• Early Career Achievement Award in Research on Adult Development & Aging, Division 20 of the American Psychological Association, 2004
  • Junior Faculty Scholars Program, Dept. of Psychiatry, University of Pittsburgh 1999-2001
  • Research Award at the Postdoctoral Level, Division 20 of the American Psychological Association & the Retirement Research Foundation, 1998
  • Dissertation Award, Behavioral and Social Sciences Section of the Gerontological Society of America, 1997


M.A., 1990, California State University, Psychology
Ph.D., 1997, Kent State University, Social Psychology
B.A., 1988, California State University, Psychology

Professional Experience

  • 2010 - Present:  Associate Professor of Human Development and Family Studies, The Pennsylvania State University
  • 2006 - 2010: Associate Professor of Psychiatry, University of Pittsburgh School of Medicine
  • 1999 – 2006: Assistant Professor of Psychiatry, University of Pittsburgh School of Medicine
  • 1999 - 2010: Associate Director of Gerontology, University of Pittsburgh
  • 1997 – 1999: Postdoctoral Fellow (T32 MH19986), Department of Psychiatry, University of Pittsburgh School of Medicine

Selected Publications

Martire, L.M., Schulz, R., Helgeson, V. H., Small, B. J., & Saghafi, E.M.  (2010).  Review and meta-analysis of couple-oriented interventions for chronic illness.  Annals of Behavioral Medicine, 40, 325-342.

Martire, L. M., Schulz, R., Reynolds III, C. F., Karp, J. F., Gildengers, A. G., & Whyte, E. M. (2010). Treatment of late-life depression alleviates caregiver burden. Journal of the American Geriatrics Society, 58, 23-29.

Monin, J. K., Schulz, R., Martire, L. M., Jennings, J. R., Lingler, J. H., & Greenberg, M. S. (2010). Spouses' cardiovascular reactivity to their partners' suffering.  Journals of Gerontology: Psychological Sciences, 65B, 195-201.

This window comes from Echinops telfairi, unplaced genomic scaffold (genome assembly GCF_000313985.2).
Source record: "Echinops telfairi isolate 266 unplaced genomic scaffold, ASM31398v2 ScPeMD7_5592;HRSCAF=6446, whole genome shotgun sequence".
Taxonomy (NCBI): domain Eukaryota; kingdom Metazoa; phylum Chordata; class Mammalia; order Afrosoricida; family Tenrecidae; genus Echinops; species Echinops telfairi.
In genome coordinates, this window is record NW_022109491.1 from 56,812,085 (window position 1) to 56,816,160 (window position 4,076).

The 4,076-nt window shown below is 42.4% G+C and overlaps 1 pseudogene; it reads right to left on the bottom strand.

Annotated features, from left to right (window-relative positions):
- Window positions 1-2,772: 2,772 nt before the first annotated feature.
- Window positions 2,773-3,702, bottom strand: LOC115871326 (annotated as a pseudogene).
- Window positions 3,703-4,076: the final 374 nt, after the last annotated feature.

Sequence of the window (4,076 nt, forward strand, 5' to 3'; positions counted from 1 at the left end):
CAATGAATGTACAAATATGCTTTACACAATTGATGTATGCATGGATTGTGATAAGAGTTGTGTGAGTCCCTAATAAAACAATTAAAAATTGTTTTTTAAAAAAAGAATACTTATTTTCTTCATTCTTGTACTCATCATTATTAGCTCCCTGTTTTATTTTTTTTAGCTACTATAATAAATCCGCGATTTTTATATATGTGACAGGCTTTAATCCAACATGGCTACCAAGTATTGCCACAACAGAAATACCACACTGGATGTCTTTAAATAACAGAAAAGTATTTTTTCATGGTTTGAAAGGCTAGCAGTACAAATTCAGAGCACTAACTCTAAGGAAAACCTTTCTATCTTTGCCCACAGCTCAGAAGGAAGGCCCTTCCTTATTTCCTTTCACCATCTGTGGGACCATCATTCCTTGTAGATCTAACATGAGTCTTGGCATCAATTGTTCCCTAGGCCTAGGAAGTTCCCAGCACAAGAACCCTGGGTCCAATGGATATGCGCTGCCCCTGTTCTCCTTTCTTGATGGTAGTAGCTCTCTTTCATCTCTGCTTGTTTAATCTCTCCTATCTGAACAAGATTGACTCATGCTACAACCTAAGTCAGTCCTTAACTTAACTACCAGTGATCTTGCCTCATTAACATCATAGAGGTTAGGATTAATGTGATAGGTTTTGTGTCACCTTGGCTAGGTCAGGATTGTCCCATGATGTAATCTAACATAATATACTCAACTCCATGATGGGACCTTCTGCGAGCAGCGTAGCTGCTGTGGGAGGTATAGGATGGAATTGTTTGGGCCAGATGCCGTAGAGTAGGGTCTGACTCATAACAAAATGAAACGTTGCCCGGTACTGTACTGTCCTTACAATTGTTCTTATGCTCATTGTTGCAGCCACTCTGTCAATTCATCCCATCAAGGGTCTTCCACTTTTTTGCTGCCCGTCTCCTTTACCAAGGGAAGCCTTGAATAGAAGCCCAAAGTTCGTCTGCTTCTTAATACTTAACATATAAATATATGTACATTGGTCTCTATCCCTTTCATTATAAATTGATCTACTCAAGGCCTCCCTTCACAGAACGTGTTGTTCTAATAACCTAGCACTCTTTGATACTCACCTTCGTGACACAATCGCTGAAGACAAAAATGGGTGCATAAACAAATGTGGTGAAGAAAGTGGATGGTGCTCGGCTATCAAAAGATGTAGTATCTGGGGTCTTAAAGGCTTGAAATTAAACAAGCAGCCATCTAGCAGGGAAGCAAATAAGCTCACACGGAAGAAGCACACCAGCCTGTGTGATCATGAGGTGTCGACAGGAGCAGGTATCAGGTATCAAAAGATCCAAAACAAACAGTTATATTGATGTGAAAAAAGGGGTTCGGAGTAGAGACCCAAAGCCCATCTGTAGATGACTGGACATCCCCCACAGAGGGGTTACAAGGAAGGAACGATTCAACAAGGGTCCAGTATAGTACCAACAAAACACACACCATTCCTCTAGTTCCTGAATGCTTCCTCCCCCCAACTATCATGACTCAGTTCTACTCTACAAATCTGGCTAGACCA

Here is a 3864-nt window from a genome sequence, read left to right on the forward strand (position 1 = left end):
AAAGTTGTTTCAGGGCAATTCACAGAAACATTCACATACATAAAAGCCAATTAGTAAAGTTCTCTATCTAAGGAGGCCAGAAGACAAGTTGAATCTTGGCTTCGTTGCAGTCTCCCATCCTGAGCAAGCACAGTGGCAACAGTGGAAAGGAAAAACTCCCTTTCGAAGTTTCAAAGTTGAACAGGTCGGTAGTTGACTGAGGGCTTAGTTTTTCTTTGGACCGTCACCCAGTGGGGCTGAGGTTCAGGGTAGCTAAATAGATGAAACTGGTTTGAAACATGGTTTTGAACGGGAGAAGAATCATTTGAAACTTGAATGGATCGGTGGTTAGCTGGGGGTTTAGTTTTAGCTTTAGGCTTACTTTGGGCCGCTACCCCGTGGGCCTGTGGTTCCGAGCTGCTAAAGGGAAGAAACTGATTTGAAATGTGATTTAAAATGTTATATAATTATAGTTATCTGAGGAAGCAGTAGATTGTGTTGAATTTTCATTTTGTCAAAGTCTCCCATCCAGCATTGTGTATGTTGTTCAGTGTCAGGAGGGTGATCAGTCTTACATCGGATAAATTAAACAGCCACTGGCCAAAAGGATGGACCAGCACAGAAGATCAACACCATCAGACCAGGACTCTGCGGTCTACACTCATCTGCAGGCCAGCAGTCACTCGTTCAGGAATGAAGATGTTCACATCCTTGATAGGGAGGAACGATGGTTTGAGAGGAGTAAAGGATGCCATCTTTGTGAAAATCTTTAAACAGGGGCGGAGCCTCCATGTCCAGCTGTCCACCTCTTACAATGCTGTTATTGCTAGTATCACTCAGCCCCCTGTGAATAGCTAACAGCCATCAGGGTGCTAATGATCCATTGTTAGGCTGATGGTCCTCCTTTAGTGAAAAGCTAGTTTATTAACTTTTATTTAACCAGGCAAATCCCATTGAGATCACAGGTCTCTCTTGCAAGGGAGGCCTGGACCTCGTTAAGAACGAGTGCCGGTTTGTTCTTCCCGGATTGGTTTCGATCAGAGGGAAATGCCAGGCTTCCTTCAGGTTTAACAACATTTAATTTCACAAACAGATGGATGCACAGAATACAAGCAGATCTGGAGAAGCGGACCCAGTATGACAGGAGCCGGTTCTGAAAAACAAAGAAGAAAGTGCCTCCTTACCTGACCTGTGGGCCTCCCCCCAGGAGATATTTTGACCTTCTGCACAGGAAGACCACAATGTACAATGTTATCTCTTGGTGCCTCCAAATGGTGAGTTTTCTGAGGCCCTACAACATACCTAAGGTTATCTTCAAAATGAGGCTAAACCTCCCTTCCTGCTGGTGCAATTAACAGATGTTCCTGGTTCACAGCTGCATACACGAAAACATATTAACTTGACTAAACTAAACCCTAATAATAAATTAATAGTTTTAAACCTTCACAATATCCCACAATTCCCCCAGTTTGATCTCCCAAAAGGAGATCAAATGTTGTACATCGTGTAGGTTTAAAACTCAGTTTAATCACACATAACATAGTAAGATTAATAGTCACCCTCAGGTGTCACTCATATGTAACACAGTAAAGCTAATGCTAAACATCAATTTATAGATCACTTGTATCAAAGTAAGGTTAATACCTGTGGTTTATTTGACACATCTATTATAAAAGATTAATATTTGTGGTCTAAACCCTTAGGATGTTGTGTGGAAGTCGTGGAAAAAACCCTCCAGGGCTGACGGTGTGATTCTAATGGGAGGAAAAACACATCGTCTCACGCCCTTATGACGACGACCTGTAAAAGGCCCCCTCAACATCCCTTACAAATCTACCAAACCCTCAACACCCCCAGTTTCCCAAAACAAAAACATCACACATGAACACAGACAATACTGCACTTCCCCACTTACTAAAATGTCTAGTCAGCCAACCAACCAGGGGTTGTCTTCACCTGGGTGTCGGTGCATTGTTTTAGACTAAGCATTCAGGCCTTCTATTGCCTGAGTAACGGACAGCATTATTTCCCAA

Martire, L.M., Schulz, R., Keefe, F.J., Rudy, T.E., & Starz, T.W. (2008). Couple-oriented education and support intervention for osteoarthritis: Effects on spouses’ support and responses to patient pain. Families, Systems & Health, 26, 185-195.

Martire, L.M., Schulz, R., Reynolds III, C.F., Morse, J.Q., Butters, M.A., & Hinrichsen, G.A. (2008). Impact of close family members on older adults’ early response to depression treatment. Psychology and Aging, 23, 447-452.

Martire, L.M., Schulz, R., Keefe, F.J., Rudy, T.E., & Starz, T.W. (2007). Couple-oriented education and support intervention: Effects on individuals with osteoarthritis and their spouses. Rehabilitation Psychology, 52, 121-132.

Martire, L.M., & Schulz, R. (2007). Involving family in psychosocial interventions for chronic illness. Current Directions in Psychological Science, 16, 90-94.

Stephens, M.A.P., Martire, L.M., Cremeans-Smith, J.K., Druley, J.A., Wojno, W.C. (2006). Older women with osteoarthritis and their caregiving husbands: Effects of patients’ pain and pain expression. Rehabilitation Psychology, 51, 3-12.

Martire, L.M., Keefe, F.J., Schulz, R., Ready, R., Beach, S.R., Rudy, T.E., & Starz, T.W. (2006). Older spouses’ perceptions of partners’ chronic arthritis pain: Implications for spousal responses, support provision, and caregiving experiences. Psychology and Aging, 21, 222-230.

Martire, L.M., Lustig, A.P., Schulz, R., Miller, G.E., Helgeson, V.S. (2004). Is it beneficial to involve a family member? A meta-analytic review of psychosocial interventions for chronic illness. Health Psychology, 23, 599-611.

Curriculum Vitae

.pdf icon Lynn Martire vitae

Center Affiliations

  • Center for Healthy Aging

Strategic Themes

  • Domains of Health and Behavior